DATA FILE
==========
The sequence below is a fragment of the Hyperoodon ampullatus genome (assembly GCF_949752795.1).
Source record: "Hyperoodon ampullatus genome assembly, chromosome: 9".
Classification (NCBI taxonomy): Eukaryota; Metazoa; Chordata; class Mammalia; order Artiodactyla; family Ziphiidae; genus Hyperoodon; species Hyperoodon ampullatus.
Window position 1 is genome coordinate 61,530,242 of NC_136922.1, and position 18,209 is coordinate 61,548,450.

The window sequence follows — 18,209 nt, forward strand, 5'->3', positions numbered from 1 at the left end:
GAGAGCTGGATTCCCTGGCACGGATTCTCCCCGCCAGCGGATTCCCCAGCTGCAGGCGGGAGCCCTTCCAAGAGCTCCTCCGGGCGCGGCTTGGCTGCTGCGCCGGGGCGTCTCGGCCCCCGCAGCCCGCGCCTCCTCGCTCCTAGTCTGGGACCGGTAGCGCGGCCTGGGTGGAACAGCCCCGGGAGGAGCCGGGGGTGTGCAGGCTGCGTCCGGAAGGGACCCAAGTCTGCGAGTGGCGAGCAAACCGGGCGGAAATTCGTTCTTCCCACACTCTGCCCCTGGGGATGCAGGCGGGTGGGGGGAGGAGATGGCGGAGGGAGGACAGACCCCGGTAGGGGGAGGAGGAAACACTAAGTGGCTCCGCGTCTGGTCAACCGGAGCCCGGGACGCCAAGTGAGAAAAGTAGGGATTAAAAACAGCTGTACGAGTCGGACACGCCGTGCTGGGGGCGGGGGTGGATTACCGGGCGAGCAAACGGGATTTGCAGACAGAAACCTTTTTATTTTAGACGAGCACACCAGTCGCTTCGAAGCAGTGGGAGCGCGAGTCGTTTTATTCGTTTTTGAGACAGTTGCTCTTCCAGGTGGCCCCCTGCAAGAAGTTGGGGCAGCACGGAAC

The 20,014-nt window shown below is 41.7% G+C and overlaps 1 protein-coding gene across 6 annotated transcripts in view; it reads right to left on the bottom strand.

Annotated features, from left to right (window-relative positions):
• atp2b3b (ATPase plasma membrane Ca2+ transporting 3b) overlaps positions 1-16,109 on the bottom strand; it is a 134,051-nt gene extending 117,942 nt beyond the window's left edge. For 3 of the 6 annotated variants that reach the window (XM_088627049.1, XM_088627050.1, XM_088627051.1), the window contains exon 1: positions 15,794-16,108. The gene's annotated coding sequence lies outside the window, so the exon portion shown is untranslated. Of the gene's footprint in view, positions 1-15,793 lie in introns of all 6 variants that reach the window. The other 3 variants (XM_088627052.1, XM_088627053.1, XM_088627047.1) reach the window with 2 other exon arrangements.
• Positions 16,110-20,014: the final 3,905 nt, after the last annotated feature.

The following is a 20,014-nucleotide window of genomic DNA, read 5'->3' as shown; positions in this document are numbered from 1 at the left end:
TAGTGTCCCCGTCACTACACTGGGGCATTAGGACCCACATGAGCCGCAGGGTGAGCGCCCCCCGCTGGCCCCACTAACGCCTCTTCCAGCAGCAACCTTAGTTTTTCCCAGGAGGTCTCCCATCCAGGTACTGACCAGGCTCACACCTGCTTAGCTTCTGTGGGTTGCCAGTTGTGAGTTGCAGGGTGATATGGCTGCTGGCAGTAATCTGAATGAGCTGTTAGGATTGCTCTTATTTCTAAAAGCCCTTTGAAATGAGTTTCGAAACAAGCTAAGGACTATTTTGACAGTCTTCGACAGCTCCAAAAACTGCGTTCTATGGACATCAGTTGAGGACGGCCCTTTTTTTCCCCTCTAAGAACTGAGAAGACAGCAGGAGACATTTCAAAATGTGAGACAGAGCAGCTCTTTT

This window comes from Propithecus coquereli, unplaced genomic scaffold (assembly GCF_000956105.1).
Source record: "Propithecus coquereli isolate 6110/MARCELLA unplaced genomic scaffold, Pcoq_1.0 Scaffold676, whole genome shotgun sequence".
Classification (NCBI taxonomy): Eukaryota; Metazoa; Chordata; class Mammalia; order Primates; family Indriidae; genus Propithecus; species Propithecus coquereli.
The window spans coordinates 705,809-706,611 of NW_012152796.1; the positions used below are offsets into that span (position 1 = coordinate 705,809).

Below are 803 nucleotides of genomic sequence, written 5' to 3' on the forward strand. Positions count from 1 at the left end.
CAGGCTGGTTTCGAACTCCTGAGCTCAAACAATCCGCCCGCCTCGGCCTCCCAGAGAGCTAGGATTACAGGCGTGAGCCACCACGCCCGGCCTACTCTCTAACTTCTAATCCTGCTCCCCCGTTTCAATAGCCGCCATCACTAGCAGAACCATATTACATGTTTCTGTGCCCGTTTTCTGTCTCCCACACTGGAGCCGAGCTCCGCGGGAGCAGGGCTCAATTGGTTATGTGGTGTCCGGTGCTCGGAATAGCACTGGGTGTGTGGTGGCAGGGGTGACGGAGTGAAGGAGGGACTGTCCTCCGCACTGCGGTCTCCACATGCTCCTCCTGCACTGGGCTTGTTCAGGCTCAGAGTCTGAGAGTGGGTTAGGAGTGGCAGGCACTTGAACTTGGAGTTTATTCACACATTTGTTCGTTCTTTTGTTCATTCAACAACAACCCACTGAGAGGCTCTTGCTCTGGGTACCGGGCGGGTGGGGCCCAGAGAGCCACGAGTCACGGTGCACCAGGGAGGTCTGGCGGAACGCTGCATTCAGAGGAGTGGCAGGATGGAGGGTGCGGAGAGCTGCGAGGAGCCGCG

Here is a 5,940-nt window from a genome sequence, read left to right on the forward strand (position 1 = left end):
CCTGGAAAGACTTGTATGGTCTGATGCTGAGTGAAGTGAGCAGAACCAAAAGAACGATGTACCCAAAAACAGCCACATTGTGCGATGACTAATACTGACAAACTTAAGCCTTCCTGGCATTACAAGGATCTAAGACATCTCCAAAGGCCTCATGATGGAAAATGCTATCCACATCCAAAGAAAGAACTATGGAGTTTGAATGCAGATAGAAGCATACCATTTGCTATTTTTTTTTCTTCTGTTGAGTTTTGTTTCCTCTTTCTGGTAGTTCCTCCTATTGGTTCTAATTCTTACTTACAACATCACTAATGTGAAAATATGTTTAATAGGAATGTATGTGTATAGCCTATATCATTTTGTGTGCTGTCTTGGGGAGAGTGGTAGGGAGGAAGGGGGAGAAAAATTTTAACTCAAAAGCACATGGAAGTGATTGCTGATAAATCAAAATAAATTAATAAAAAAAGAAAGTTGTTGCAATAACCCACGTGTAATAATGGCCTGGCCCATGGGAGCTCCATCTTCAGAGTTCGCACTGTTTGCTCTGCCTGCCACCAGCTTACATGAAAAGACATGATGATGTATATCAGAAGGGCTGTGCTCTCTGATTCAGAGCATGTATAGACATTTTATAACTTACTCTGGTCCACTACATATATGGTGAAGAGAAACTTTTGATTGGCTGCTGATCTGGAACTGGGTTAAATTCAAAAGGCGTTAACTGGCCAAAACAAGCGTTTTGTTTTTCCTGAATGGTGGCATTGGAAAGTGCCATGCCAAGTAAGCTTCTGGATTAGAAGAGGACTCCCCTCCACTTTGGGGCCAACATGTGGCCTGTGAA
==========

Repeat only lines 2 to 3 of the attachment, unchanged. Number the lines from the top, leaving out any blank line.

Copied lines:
Source record: "Hyperoodon ampullatus genome assembly, chromosome: 9".
Classification (NCBI taxonomy): Eukaryota; Metazoa; Chordata; class Mammalia; order Artiodactyla; family Ziphiidae; genus Hyperoodon; species Hyperoodon ampullatus.